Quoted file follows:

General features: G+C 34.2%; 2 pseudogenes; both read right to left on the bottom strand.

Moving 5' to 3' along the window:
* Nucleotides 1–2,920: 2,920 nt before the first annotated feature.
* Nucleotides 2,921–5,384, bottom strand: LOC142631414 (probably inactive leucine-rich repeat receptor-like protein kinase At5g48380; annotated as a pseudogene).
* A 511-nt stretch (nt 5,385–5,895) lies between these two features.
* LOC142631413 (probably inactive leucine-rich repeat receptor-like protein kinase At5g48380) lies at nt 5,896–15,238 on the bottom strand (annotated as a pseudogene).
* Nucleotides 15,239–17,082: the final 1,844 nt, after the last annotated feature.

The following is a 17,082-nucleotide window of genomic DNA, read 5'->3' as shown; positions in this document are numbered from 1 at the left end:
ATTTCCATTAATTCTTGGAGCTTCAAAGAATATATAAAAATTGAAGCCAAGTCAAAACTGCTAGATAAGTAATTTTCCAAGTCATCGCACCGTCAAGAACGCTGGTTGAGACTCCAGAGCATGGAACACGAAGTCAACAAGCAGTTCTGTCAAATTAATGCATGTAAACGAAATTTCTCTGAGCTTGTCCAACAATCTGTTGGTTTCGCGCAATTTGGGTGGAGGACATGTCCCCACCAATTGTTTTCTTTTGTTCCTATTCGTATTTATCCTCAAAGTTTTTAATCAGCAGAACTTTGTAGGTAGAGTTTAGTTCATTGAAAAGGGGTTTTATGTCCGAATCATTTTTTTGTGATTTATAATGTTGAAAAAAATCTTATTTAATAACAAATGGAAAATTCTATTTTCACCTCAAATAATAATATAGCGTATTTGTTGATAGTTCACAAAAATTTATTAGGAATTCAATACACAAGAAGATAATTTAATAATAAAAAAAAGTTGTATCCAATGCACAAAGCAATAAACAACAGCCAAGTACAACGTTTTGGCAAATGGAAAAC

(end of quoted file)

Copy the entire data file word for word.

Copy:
General features: G+C 34.2%; 2 pseudogenes; both read right to left on the bottom strand.

Moving 5' to 3' along the window:
* Nucleotides 1–2,920: 2,920 nt before the first annotated feature.
* Nucleotides 2,921–5,384, bottom strand: LOC142631414 (probably inactive leucine-rich repeat receptor-like protein kinase At5g48380; annotated as a pseudogene).
* A 511-nt stretch (nt 5,385–5,895) lies between these two features.
* LOC142631413 (probably inactive leucine-rich repeat receptor-like protein kinase At5g48380) lies at nt 5,896–15,238 on the bottom strand (annotated as a pseudogene).
* Nucleotides 15,239–17,082: the final 1,844 nt, after the last annotated feature.

The following is a 17,082-nucleotide window of genomic DNA, read 5'->3' as shown; positions in this document are numbered from 1 at the left end:
ATTTCCATTAATTCTTGGAGCTTCAAAGAATATATAAAAATTGAAGCCAAGTCAAAACTGCTAGATAAGTAATTTTCCAAGTCATCGCACCGTCAAGAACGCTGGTTGAGACTCCAGAGCATGGAACACGAAGTCAACAAGCAGTTCTGTCAAATTAATGCATGTAAACGAAATTTCTCTGAGCTTGTCCAACAATCTGTTGGTTTCGCGCAATTTGGGTGGAGGACATGTCCCCACCAATTGTTTTCTTTTGTTCCTATTCGTATTTATCCTCAAAGTTTTTAATCAGCAGAACTTTGTAGGTAGAGTTTAGTTCATTGAAAAGGGGTTTTATGTCCGAATCATTTTTTTGTGATTTATAATGTTGAAAAAAATCTTATTTAATAACAAATGGAAAATTCTATTTTCACCTCAAATAATAATATAGCGTATTTGTTGATAGTTCACAAAAATTTATTAGGAATTCAATACACAAGAAGATAATTTAATAATAAAAAAAAGTTGTATCCAATGCACAAAGCAATAAACAACAGCCAAGTACAACGTTTTGGCAAATGGAAAAC